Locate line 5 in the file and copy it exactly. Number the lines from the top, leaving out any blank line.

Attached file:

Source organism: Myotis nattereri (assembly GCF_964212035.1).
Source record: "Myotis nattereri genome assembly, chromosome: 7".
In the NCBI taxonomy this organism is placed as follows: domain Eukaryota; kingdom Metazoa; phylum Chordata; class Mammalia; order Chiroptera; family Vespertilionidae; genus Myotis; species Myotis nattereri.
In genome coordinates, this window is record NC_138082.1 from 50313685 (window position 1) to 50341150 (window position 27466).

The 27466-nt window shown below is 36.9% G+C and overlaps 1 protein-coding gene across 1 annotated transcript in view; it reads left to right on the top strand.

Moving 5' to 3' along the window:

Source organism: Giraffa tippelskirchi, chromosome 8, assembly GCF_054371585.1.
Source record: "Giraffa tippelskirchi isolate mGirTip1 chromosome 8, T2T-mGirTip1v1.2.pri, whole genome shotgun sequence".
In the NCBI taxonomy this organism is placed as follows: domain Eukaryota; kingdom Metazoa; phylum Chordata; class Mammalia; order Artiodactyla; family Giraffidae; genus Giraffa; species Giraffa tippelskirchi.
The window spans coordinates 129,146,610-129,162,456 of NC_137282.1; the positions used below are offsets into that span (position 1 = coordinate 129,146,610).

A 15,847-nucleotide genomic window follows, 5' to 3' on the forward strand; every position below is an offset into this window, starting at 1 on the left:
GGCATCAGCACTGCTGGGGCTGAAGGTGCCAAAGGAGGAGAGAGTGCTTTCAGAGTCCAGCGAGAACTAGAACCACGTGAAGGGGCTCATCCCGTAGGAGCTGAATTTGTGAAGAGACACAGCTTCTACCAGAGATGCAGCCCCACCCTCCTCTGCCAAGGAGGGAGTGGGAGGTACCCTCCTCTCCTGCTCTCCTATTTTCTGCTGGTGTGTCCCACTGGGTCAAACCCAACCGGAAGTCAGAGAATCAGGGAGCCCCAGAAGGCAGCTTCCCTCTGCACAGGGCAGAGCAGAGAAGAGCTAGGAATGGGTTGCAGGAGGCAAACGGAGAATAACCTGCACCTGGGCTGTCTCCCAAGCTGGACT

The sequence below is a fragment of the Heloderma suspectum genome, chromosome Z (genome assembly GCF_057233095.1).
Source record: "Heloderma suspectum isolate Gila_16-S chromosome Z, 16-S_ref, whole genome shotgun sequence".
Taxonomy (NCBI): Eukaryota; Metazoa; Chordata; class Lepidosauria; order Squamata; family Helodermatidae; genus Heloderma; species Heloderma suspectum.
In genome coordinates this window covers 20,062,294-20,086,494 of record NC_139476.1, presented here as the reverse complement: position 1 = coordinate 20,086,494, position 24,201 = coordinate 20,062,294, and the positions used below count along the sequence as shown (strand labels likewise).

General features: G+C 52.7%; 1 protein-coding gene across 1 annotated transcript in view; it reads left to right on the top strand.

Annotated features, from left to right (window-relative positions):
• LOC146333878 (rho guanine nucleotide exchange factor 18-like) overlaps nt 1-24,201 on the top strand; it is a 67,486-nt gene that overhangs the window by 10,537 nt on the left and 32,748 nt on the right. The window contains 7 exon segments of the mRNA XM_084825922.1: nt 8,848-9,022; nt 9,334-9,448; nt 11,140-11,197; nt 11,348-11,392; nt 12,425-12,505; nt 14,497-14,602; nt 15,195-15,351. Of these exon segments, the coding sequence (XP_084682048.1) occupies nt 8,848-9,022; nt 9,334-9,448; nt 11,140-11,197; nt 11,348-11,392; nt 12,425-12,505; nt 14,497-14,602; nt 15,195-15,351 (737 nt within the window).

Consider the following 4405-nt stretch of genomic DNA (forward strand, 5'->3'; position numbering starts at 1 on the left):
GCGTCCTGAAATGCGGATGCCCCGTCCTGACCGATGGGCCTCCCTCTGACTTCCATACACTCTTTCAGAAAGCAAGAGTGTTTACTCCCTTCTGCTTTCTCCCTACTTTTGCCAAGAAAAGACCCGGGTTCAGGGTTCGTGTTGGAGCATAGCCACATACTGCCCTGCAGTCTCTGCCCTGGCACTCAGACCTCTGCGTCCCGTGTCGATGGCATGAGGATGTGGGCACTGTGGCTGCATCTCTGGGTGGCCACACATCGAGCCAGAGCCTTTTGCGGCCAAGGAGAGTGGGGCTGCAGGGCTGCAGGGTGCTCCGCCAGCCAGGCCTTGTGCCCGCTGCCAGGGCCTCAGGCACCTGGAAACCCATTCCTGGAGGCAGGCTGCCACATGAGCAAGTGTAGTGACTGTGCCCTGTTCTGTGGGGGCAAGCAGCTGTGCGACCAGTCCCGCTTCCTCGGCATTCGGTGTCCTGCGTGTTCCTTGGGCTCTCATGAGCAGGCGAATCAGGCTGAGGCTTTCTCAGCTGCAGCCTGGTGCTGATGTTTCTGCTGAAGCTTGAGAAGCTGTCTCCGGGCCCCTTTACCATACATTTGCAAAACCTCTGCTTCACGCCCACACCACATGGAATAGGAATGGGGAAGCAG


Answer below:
The 27466-nt window shown below is 36.9% G+C and overlaps 1 protein-coding gene across 1 annotated transcript in view; it reads left to right on the top strand.